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Properties of the SR Ca-ATPase in an Open Microsomal Membrane Preparation.

A F, C J, H-J A - Open Biochem J (2008)

Bottom Line: From pH-dependent Ca(2+) binding it could be deduced that due to the SDS treatment the density of negatively charged lipid was increased by one elementary charge per 12 lipid molecules.This effect is, however, produced by dye-lipid interaction and not by pump function.It was demonstrated that time-resolved kinetics may be study by the use of caged compounds such as caged ATP or caged calcium also in the case of the membrane fragments.

View Article: PubMed Central - PubMed

Affiliation: Department of Biology, University of Konstanz, Konstanz Germany.

ABSTRACT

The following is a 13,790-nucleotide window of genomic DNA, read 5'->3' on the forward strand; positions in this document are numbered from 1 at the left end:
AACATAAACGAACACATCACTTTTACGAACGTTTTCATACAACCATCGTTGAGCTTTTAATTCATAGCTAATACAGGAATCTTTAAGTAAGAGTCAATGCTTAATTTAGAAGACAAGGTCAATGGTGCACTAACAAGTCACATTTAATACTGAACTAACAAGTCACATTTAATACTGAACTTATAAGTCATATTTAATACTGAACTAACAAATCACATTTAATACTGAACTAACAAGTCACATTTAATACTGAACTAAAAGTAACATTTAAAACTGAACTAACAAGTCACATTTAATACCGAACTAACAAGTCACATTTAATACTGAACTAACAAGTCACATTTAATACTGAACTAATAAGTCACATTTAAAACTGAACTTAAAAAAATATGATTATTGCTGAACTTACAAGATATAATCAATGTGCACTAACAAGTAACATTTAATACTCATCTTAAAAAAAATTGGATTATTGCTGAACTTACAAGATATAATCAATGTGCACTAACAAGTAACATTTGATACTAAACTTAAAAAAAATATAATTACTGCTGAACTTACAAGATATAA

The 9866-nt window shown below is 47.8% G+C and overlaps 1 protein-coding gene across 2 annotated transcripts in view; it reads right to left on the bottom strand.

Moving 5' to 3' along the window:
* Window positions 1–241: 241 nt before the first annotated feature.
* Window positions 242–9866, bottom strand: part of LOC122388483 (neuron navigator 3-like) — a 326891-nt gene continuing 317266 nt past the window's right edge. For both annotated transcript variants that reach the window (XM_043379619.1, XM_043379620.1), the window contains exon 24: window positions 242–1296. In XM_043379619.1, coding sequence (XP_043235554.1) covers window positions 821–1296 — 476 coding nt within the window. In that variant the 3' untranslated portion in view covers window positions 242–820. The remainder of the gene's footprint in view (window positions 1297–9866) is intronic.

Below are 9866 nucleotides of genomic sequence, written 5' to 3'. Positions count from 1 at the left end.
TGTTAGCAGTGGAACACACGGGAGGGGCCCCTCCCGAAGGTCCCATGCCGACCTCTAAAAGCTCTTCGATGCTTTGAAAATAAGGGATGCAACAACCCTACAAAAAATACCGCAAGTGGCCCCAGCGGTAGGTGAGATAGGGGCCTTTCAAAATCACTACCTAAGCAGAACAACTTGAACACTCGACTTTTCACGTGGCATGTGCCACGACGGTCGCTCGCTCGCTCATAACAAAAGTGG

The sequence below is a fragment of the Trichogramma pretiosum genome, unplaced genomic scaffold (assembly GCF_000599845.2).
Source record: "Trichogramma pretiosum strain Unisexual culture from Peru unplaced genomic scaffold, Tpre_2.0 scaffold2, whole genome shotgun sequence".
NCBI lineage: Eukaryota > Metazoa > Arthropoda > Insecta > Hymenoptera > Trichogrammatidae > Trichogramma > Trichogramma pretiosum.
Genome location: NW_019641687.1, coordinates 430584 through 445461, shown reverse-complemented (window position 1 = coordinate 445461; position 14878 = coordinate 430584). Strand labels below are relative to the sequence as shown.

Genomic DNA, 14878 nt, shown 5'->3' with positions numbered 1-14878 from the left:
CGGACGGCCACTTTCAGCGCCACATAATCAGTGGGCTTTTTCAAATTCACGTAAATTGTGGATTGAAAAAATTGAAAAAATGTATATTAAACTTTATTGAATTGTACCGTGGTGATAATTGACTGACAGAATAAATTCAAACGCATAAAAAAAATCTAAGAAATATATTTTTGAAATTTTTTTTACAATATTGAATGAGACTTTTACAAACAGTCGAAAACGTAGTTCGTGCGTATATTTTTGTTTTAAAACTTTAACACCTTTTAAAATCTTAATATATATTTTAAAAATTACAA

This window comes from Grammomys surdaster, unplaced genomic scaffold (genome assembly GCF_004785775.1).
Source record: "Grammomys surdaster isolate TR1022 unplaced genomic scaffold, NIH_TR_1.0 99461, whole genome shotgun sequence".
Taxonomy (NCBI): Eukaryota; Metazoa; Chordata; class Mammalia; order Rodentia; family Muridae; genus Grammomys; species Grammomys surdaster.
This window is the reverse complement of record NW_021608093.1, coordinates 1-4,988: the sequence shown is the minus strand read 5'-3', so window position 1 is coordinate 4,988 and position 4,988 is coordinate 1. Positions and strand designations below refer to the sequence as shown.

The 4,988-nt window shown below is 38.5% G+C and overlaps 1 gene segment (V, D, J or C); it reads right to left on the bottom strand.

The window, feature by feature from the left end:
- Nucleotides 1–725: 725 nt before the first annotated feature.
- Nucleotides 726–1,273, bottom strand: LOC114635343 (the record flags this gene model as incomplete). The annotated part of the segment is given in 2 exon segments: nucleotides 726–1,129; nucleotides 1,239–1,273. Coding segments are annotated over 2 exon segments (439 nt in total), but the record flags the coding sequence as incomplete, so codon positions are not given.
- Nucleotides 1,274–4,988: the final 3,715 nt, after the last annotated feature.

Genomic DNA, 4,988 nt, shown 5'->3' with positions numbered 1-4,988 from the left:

SR vesicles isolated from rabbit muscle were treated by a SDS incubation and subsequent dialysis to obtain open membrane fragments that allow a direct access to the luminal membrane surface and especially to the ion-binding sites in the P-E(2) conformation of the Ca-ATPase. The open membrane fragments showed about 80% of the enzyme activity in the untreated membranes. Pump function was investigated by using electrochromic styryl dyes. The kinetic properties of cytoplasmic ion binding showed no significant differences between the Ca-ATPases in SR vesicles and in membrane fragments. From pH-dependent Ca(2+) binding it could be deduced that due to the SDS treatment the density of negatively charged lipid was increased by one elementary charge per 12 lipid molecules. Major differences between Ca-ATPase from SR vesicles and membrane fragments were the respective fluorescence amplitudes. This effect is, however, produced by dye-lipid interaction and not by pump function. It was demonstrated that time-resolved kinetics may be study by the use of caged compounds such as caged ATP or caged calcium also in the case of the membrane fragments.